Fleet Management

Economic Watch: Equipment Spending Solid, New Homes Sales Brisk

April 27, 2017

By Evan Lockridge

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New orders for long-lasting durable goods increased less than expected during March, according to a new Commerce Department report, but business investment on equipment appears to be solid following the rut it was in for nearly a couple of years.

New orders increased 0.7% from the month before, the third straight monthly hike, following a upwardly revised 2.3% gain in February, but short of expectations of a 1.3% increase. The latest gain was driven by new transportation orders, up 2.4%. Excluding transportation, new orders fell 0.2%.

Shipments of durable goods improved 0.2%, the fourth increase in the past five months.

The report also showed new orders for non-defense capital goods minus aircraft, an indication of business investment, increased 0.4%. That followed a 1.1% rise in February.

Wells Fargo Securities Senior Economist Tim Quinlan pointed out that with this latest report, non-defense capital goods orders are running at a 6% percent three-month average annualized pace, compared to contracting as recently as this past summer.

“While that still looks sluggish relative to ‘soft’ indicators on the factory sector, including the ISM manufacturing index, both the hard and soft data indicate a decent pace of expansion for manufacturing and 50% business spending,” he said.

According to Quinlan, while overall orders were somewhat disappointing in March, shipments suggest business spending for the first quarter as a whole was solid.

“Real equipment spending has begun to claw its way back from the hole dug from late 2015 through most of last year, and today’s reading on shipments points to a strong increase in first quarter business spending in tomorrow’s [Friday’s] GDP report,” he said. “The slower pace of core capital goods orders, however, suggests a more moderate clip in the second quarter, but that business spending should continue to grow in the months ahead.”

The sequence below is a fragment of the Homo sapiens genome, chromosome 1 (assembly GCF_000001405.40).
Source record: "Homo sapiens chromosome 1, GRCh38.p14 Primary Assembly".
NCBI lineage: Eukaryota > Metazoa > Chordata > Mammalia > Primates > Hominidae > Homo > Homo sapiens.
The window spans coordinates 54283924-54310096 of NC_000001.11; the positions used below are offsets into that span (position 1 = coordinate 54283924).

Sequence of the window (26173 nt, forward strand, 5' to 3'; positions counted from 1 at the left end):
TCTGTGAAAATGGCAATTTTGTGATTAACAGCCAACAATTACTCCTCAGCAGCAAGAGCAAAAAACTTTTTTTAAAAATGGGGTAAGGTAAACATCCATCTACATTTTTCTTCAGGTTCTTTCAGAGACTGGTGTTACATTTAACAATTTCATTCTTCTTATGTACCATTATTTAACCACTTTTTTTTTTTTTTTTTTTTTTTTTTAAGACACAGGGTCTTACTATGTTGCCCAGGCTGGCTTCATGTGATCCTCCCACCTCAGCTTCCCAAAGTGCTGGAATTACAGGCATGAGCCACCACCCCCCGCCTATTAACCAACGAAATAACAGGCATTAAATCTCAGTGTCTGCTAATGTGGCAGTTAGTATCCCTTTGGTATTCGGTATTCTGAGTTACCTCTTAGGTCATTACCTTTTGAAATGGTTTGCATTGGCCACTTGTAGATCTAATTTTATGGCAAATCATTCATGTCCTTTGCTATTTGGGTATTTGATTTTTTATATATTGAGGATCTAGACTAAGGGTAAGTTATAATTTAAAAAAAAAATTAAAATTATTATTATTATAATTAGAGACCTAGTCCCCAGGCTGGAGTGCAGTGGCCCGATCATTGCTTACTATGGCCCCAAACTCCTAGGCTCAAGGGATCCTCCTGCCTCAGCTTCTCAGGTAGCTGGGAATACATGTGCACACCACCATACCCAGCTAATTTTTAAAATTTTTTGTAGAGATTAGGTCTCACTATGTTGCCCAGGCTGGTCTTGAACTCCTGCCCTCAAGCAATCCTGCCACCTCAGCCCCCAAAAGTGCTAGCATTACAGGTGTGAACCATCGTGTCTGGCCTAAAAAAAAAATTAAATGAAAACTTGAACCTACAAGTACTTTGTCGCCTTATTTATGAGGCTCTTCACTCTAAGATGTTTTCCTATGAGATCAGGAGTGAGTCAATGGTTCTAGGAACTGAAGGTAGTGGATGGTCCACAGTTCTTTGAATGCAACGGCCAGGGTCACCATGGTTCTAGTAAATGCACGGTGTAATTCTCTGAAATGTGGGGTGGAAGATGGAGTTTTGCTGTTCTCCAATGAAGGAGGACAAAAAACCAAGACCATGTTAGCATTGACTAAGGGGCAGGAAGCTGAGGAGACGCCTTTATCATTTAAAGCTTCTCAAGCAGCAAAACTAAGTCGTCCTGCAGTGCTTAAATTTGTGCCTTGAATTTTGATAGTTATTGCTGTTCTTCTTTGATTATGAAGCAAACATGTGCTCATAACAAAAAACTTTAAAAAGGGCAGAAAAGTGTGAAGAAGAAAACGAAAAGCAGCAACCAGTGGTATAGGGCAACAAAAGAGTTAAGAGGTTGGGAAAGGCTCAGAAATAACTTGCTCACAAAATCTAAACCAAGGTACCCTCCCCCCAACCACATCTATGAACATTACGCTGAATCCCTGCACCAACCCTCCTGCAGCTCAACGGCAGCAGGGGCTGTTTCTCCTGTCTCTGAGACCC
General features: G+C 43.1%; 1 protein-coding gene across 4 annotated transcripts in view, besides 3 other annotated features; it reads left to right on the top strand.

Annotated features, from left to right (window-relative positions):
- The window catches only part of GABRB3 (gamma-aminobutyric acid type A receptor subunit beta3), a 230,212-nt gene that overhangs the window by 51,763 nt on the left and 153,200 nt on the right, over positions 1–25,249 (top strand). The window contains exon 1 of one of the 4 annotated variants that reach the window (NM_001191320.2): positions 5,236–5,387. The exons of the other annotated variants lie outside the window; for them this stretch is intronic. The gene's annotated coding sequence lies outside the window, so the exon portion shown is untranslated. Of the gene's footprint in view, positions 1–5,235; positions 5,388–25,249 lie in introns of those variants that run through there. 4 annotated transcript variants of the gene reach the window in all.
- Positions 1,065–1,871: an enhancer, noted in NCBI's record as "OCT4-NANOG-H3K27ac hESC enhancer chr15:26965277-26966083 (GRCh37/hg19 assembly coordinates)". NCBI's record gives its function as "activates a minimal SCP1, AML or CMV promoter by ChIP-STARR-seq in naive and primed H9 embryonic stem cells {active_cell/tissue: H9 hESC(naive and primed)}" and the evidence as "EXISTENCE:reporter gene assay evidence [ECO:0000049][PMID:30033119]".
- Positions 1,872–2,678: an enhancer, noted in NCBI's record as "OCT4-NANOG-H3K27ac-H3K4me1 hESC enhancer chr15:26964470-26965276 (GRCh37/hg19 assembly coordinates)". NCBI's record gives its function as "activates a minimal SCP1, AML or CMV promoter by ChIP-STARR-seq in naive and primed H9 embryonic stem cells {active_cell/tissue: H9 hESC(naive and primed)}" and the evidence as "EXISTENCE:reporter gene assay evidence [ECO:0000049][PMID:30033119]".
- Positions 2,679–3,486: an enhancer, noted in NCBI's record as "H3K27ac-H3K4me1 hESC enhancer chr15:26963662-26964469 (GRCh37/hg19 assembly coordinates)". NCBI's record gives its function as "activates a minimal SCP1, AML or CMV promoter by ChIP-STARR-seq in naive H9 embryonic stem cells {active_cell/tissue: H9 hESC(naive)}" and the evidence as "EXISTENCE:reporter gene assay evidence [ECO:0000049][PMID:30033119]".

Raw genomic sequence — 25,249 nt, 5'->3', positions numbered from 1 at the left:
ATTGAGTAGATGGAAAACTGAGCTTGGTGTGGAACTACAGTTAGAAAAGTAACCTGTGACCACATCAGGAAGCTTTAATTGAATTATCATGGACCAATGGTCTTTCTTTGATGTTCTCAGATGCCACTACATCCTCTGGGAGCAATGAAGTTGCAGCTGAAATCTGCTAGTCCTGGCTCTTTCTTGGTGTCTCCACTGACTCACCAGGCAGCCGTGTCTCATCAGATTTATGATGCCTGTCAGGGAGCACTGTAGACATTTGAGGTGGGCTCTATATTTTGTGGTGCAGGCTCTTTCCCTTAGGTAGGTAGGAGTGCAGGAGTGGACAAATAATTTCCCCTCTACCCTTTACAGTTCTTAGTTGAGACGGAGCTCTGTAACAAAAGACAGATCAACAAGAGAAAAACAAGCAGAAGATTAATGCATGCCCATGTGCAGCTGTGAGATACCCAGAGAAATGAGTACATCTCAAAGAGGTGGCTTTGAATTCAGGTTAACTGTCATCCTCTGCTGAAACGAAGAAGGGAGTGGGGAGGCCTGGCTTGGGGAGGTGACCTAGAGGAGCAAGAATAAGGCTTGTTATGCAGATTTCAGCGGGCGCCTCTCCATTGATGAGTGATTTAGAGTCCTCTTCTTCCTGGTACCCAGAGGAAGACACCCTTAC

New Home Sales Surging

Meanwhile, sales of newly built, single-family homes rose for the third straight month in March, increasing 5.8% from the upwardly revised level the month before to a seasonally adjusted annual rate of 621,000 units, according to a separate report from the Commerce Department.

The level of March home building is the best in eight months and beat a consensus estimate from analysts. When activity during the month is compared to the same time a year earlier, home building increased 15.6%

“The March sales numbers are the second highest on record since the Great Recession, which is especially encouraging considering the poor weather conditions throughout many parts of the country,” said National Association of Home Builders chief economist Robert Dietz. “With tight existing home inventory, rising household formations and continued job creation, we can expect further growth in new home sales moving forward.”

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